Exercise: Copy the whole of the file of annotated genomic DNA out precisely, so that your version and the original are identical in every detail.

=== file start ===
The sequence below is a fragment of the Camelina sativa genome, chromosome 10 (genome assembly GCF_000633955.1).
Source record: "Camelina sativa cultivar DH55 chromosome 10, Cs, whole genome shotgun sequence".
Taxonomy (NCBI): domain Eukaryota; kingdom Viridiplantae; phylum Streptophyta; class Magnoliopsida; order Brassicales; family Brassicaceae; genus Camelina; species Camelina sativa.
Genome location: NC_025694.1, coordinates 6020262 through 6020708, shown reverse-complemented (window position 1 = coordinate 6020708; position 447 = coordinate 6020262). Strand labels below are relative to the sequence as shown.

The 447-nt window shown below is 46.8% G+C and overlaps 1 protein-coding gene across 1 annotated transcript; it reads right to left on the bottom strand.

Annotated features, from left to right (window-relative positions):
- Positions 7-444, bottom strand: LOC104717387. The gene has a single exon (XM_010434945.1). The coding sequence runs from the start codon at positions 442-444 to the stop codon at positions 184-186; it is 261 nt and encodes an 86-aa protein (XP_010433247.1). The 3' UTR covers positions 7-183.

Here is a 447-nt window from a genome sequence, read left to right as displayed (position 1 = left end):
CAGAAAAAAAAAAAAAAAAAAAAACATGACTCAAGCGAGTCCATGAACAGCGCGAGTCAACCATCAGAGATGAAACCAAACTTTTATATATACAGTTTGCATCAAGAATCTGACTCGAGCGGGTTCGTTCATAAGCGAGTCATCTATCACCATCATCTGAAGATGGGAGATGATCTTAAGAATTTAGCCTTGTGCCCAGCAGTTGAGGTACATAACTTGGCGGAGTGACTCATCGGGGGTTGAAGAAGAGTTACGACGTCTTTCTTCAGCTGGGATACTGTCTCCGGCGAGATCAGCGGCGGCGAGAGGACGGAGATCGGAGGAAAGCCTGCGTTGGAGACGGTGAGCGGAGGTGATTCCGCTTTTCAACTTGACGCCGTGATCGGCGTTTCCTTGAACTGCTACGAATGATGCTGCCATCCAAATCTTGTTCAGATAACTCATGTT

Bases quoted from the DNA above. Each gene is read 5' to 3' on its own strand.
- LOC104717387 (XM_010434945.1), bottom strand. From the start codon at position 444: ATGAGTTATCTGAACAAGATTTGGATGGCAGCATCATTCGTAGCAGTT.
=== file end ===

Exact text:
The sequence below is a fragment of the Camelina sativa genome, chromosome 10 (genome assembly GCF_000633955.1).
Source record: "Camelina sativa cultivar DH55 chromosome 10, Cs, whole genome shotgun sequence".
Taxonomy (NCBI): domain Eukaryota; kingdom Viridiplantae; phylum Streptophyta; class Magnoliopsida; order Brassicales; family Brassicaceae; genus Camelina; species Camelina sativa.
Genome location: NC_025694.1, coordinates 6020262 through 6020708, shown reverse-complemented (window position 1 = coordinate 6020708; position 447 = coordinate 6020262). Strand labels below are relative to the sequence as shown.

The 447-nt window shown below is 46.8% G+C and overlaps 1 protein-coding gene across 1 annotated transcript; it reads right to left on the bottom strand.

Annotated features, from left to right (window-relative positions):
- Positions 7-444, bottom strand: LOC104717387. The gene has a single exon (XM_010434945.1). The coding sequence runs from the start codon at positions 442-444 to the stop codon at positions 184-186; it is 261 nt and encodes an 86-aa protein (XP_010433247.1). The 3' UTR covers positions 7-183.

Here is a 447-nt window from a genome sequence, read left to right as displayed (position 1 = left end):
CAGAAAAAAAAAAAAAAAAAAAAACATGACTCAAGCGAGTCCATGAACAGCGCGAGTCAACCATCAGAGATGAAACCAAACTTTTATATATACAGTTTGCATCAAGAATCTGACTCGAGCGGGTTCGTTCATAAGCGAGTCATCTATCACCATCATCTGAAGATGGGAGATGATCTTAAGAATTTAGCCTTGTGCCCAGCAGTTGAGGTACATAACTTGGCGGAGTGACTCATCGGGGGTTGAAGAAGAGTTACGACGTCTTTCTTCAGCTGGGATACTGTCTCCGGCGAGATCAGCGGCGGCGAGAGGACGGAGATCGGAGGAAAGCCTGCGTTGGAGACGGTGAGCGGAGGTGATTCCGCTTTTCAACTTGACGCCGTGATCGGCGTTTCCTTGAACTGCTACGAATGATGCTGCCATCCAAATCTTGTTCAGATAACTCATGTT

Bases quoted from the DNA above. Each gene is read 5' to 3' on its own strand.
- LOC104717387 (XM_010434945.1), bottom strand. From the start codon at position 444: ATGAGTTATCTGAACAAGATTTGGATGGCAGCATCATTCGTAGCAGTT.